Adobe PDF exploit discovered, bypasses all security measures

The only thing blocking a PDF file written by security researcher Didier Stevens from harming your system is a warning dialog. With some slight tweaking of the warning, and some crafty social engineering, your system is a sitting duck for whatever program is embedded in that PDF. 

"With Adobe Reader, the only thing preventing execution is a warning. Disabling JavaScript will not prevent this (I don’t use JavaScript in my PoC PDF), and patching Adobe Reader isn’t possible (I’m not exploiting a vulnerability, just being creative with the PDF language specs)."

The culprit here is simply an alternative way of launching commands in a PDF (/launch /action). With some further technique applied to surreptitiously embed the executable (Stevens understandably doesn't go into detail about this part), the PDF is able to launch any program its creator embeds as long as the user clicks OK at the warning. Since the warning can be modified with some more clever hacking, this isn't a very big hurdle to overcome. Simply change the warning to an encouraging message convincing the user to open the file, and you're in. Foxit PDF Reader doesn't even display the warning message, making this threat even worse.

Adobe responded to the issue, according to Threatpost.com, by saying,

"Didier Stevens’ demo relies on functionality defined in the PDF specification, which is an ISO standard (ISO PDF 32000-1:2008). Section 12.6.4.5 of the specification defines the /launch command. This is an example of powerful functionality relied on by some users that also carries potential risks when used incorrectly. The warning message provided in Adobe Reader and Adobe Acrobat includes strong wording advising users to only open and execute the file if it comes from a trusted source. Adobe takes the security of our products and technologies very seriously; we are always evaluating ways to allow end-users and administrators to better manage and configure features like this one to mitigate potential associated risks."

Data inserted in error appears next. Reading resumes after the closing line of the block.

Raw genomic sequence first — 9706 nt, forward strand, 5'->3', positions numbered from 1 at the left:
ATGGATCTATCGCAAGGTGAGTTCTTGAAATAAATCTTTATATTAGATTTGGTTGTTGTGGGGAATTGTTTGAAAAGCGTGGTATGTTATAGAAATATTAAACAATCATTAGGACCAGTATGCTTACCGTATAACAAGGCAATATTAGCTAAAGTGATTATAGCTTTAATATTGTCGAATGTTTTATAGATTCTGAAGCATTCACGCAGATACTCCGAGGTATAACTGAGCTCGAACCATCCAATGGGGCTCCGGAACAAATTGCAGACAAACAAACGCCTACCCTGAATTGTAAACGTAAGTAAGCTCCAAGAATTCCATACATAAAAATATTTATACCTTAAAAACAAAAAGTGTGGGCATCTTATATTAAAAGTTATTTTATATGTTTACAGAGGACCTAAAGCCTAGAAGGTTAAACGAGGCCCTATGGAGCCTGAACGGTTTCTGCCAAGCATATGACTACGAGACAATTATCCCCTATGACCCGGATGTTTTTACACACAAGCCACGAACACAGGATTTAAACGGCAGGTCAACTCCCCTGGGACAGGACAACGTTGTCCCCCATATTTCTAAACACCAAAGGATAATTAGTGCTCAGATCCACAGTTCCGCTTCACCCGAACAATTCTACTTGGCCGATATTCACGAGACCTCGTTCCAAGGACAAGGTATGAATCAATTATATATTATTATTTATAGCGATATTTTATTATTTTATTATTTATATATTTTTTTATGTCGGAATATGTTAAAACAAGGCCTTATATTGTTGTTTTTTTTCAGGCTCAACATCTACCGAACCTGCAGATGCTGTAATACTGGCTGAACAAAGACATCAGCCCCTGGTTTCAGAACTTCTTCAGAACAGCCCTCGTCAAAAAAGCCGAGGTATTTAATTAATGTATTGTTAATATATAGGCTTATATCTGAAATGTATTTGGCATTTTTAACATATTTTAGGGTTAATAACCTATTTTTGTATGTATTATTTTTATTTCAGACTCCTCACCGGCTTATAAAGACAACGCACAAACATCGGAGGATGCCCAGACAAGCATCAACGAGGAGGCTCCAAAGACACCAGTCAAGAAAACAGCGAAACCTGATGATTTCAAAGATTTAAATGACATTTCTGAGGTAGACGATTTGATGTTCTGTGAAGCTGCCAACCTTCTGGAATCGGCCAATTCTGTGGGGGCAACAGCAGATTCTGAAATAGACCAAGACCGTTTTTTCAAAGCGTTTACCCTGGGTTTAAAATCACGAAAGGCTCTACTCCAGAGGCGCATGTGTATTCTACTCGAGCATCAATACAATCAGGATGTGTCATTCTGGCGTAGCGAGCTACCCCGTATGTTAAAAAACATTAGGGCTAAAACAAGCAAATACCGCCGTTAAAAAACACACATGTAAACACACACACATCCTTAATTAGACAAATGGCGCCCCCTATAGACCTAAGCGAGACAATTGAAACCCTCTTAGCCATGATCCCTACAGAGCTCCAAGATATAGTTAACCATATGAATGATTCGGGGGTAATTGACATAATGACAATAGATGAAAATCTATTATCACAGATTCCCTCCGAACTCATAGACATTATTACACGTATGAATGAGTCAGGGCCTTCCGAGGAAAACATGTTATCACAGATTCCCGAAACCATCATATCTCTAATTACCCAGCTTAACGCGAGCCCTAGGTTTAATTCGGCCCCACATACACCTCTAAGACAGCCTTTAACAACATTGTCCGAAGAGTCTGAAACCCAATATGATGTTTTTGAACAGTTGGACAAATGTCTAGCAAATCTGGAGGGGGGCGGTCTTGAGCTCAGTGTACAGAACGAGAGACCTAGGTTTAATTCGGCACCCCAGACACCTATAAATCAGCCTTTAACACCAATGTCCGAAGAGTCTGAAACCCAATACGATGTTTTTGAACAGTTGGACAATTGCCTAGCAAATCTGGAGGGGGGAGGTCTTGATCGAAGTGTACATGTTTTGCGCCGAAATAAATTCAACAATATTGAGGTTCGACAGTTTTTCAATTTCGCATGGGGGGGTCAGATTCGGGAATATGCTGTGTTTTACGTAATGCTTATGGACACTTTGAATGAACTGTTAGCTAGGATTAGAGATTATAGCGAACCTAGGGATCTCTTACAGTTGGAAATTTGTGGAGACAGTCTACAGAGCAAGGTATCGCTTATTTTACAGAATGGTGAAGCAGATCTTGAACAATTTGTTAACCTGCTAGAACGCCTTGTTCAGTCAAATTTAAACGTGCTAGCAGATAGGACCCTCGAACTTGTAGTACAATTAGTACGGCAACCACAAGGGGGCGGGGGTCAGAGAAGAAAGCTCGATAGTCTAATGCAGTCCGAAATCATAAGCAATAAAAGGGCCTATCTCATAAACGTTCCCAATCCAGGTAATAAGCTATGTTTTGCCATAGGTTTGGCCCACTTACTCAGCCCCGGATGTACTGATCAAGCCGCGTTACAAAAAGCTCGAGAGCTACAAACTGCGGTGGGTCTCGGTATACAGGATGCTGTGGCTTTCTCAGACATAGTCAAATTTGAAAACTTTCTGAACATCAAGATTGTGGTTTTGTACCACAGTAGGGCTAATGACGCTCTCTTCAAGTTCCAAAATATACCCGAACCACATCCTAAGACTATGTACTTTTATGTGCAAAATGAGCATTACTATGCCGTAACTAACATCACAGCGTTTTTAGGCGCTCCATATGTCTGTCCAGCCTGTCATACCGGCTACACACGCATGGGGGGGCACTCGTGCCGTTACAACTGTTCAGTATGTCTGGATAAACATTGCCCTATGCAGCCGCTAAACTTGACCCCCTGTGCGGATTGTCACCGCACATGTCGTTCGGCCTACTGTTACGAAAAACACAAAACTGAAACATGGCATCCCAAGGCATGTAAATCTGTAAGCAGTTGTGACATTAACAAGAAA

Report a problem with article
Previous Story

Nvidia demos IE9 advantages with ION

Next Story

Google's April Fools round-up

37 Comments

Commenting is disabled on this article.

well sumatra beats adobe hell anything beats adobe, the only thing adobe has it very clear text but the alternatives are very very close to make that argument none existant but adobe still bundles that crap they call speedup and download manager(true you can turn them off)

I launched a PoC PDF and nothing executed. That's because I use "Sumatra PDF" reader and "Docs PDF/PowerPoint Viewer (by Google)".

Has anyone addressed whether this affects Foxit yet?

--
Tho' I like the official Adobe Reader just as much, I still just leave Foxit installed. I very rarely open pdfs, after all, and just need something slim for the occasional need... I'm surprised Foxit doesn't use a warning box for when something is executed, though. What doesn't these days?

ThaCrip said,
so this only effects Adobe?

because i use FoxIt Reader.

No, read the linked article... PDF readers are effected to varying degrees, some don't even give the security prompt! I.e. They're actually worse than Adobe.

"patching Adobe Reader isn’t possible"

Umm, sure it is. Just disable the launch functionality. I don't really see this as a vulnerability.

Kirkburn said,
Security record with what?

IE, ActiveX, Windows, Office, etc. The record is abysmal. Up to windows 7/2008 security has always taken a back seat to sales and marketing.

thommcg said,
time to move back to paper
After that, when we discover the paper-cut as an exploit, we will eventually move to stone carvings.

Adobe Reader: "Opening this file will kill your computer, then you and your family. DO NOT OPEN!!"